Trades Not Filled

Clicking the 'Trades Not Filled' choice brings up a list of stocks that would not have been bought using the suggested buy/stop/limit parameters. It shows the suggested buy stop and the day's range.

Portfolio Simulation

This module allows you to simulate the performance that a portfolio of TradeWatch stocks would have returned over time periods that you select. The screen used to run the simulation is self-explanatory.

Portfolio Simulation Results

The results are displayed as follows. Click the "View Full Simulation" button to see how trades were selected to buy and sell. Click the "View Trades Only" to see just the trades that were made.

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Sell Assistant

The Sell Assistant uses our Sell Model (see Sell Model Methodology) to determine if it thinks it is time to sell yet. By completing the form below and clicking the 'What's Your Opinion' button, we will produce a chart of the stock and if the Sell model thinks you should have sold it already, it will annotate the chart with the sell signal date and calculate a return based on the next day's opening price. Note that the Sell Assistant does not use a stop loss figure, but relies on its internal model to determine when to issue a sell signal. The Sell Assistant can be used for any stock, although it is only useful on stocks that were in a confirmed uptrend on the date of purchase.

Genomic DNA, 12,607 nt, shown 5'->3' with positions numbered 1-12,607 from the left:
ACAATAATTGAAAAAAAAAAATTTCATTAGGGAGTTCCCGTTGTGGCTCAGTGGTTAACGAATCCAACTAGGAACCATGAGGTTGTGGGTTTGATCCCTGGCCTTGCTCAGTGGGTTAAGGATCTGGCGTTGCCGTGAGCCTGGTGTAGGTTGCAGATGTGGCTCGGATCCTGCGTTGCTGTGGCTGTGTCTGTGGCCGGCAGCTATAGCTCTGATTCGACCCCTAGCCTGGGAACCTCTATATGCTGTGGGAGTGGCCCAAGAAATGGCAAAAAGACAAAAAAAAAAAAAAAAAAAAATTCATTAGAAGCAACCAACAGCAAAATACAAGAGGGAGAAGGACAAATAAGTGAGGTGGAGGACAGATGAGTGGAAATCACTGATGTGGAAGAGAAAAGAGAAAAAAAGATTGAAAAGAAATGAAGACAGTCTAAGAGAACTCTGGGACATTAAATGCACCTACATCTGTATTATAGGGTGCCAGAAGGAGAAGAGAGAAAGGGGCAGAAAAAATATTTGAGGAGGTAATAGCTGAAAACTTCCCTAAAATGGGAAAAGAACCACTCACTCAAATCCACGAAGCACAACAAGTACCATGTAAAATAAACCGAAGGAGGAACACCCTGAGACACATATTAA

If the Sell Model does not find a sell signal, you can click the 'Create Sell Alert' button and create a sell alert. You now have several options:

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Sell Alerts

Once a Sell Alert is established as described above, your sell alerts can be viewed by choosing 'Sell Alerts' from the menu bar. This will show the status of all the alerts you have established. If an alert was issued then the Sell Signal Date, close price and gain/loss information will be displayed. Sell Alerts are acted on each day after the market close and you will be sent an email if the close is equal to or below your stop loss price, or the close meets or exceeds your Target Price or the Sell Model computes a sell signal at that time. Once an alert email has been sent, the sell alerts system will consider your position closed and will not send further alerts. For example, if you entered a stop loss value and the day's close is at or below that level you will be sent an email regardless of whether the sell model signals a sell or not. If the Sell Model subsequently signals sell, you will not receive another alert at that time.